Occasionally, I am taken to task by friends for what they call my negativity. I try to explain to them — and I will now explain to you, good readers — that I am not being negative in my assessment of southern politics and culture. I am being fatalistic. A lifetime in the South has that effect on people.

The most recent example of this turn of mind occurred last month when I wrote a column about Ben Frasier, the perennial congressional candidate who seems to be living in Maryland even as he runs for Congress from the First District of South Carolina. And the Charleston County Board of Elections is unable or unwilling to stop him.

I concluded my little exposé with this: “We have some of the worst laws in the nation. We are unable to protect our environment, unable to protect our children, unable to protect our democratic process. In this state, somebody will always find a way to game the system.”

Why did I have to end so negatively? Why does the glass always have to be half empty?

Indeed, this attitude seems to fly in the face of good opinion writing and good manners. Traditional newspaper people and those reared on Emily Post were taught that if you must find fault with something, at least propose a solution to the problem.

I’m sorry. Sometimes I just can’t bring myself to do that. I know that there are some problems without solutions. I’m a southerner, after all. I’m fatalistic.

Fatalism is that innate sense of a dark inevitability, that inescapable dread of an inescapable destiny. Fatalism is Quentin Compson telling his grandson that time is “the mausoleum of all hope and desire,” in Faulkner’s The Sound and the Fury. Fatalism is an angry Calvinist god consigning blacks and women and laborers to their wretched lot in life and visiting the sins of the fathers upon the fourth and fifth generations.

No, I am not a Calvinist — not anymore. I don’t even have much use for god except as symbolism and expletive. But for 58 years, my eyes have seen the tragedy of the South, trapped in its past, divided against itself along lines of race and class, like crabs in a basket, hopelessly trying to pull themselves out by pulling their fellows down. What progress it has made toward peace, justice, and prosperity has been imposed upon it by outside forces — federal armies, federal judges, federal laws, and the cold, indifferent exigencies of global commerce.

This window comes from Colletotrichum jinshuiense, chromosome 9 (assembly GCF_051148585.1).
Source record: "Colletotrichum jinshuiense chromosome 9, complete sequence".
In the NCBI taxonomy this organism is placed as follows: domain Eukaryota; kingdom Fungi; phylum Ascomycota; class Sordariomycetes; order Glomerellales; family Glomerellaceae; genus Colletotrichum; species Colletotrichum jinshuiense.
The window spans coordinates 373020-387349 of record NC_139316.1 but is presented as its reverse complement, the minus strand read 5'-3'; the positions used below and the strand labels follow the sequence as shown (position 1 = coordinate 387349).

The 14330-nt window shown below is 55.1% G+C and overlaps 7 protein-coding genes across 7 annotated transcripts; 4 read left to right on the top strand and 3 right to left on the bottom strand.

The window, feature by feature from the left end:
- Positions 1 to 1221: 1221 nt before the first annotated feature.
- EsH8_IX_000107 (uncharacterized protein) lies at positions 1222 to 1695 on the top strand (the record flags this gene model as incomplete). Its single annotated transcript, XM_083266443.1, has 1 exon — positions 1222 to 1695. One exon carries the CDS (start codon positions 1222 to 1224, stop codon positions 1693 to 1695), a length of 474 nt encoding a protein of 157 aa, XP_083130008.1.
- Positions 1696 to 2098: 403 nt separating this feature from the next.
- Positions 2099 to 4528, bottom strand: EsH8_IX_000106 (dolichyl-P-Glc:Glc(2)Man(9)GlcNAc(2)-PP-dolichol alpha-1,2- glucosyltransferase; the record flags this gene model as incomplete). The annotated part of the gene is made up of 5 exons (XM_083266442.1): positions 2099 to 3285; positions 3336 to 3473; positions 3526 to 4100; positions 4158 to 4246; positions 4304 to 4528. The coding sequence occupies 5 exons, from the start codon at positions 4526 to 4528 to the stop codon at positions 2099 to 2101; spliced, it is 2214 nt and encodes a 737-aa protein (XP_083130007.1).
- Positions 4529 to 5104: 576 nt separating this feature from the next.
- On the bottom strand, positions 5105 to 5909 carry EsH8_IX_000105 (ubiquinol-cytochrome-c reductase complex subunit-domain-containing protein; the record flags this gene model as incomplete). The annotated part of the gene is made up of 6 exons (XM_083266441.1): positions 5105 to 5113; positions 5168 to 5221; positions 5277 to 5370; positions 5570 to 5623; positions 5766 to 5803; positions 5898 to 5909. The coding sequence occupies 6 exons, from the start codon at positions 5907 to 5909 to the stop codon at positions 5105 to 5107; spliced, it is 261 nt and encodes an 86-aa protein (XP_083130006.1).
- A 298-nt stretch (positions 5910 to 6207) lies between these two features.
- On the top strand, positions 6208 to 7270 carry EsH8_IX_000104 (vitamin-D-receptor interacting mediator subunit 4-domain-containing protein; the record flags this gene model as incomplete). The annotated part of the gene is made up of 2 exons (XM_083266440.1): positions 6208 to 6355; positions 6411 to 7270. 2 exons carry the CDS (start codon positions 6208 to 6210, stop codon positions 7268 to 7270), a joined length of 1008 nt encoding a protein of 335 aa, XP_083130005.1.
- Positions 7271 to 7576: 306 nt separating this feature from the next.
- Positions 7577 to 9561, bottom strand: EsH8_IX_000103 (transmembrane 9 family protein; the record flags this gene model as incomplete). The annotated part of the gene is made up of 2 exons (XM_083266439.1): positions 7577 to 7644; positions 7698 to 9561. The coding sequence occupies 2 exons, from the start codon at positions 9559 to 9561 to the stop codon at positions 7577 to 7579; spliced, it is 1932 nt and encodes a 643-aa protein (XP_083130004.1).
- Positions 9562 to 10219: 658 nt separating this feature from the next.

Eternally wounded and angry, eternally at a loss to understand why their plans fail and their hearts break, southerners look to heaven, where they see an angry god who must be supplicated with violence and self-flagellation. As historian Robert L. Johnson writes, southern fatalism is “resignation before the forces of fate and death, rather than a struggle with guilt and social responsibility … A deep and continuing conflict abides in the soul of the South between Stoic resignation to fate and death and Christian reconciliation to sin and guilt.”

In antebellum America, while northern states saw a flourishing of democracy, transcendentalism, and Unitarianism, the South turned itself into a police state with a feudal economy and traumatized itself with images of slave rebellion. After the Civil War, it replaced the orthodoxy of worldly fear with the orthodoxy of Calvinist religiosity. Calvinism, with its emphasis on punishment and predestination, reinforced class and racial distinctions. Nowhere was poverty more endemic and economic disparity wider than in the South.

Unlike traditional southerners, I have chosen to rage against the night of fear and prejudice, but I can no longer delude myself into thinking the night will someday end. I am not the idealist I was 30 years ago. Then I thought that southerners might come to terms with our past, heal ourselves, and learn how to practice democracy and the Golden Rule.

Now I know the truth — that the stain of fear and hatred are too deep ever to be expunged. There will always be politicians and demagogues eager to point to some mythic past, ready to remind us of the old wounds and humiliations. There will always be a Republican Party, keeping white people walking in lock step toward the past.

I will continue to write and speak against the darkest elements of the South — the ignorance, the fear, the injustice, the inequality. But I am no longer a happy warrior. I am fighting a battle that can never be won. I know what the outcome will be, because I understand the past. We are all prisoners here, be we inmates or guards.

In a land where irony is neither appreciated nor understood, this is the greatest irony of all: that I would learn my own fatalism by speaking against the fatalism of others.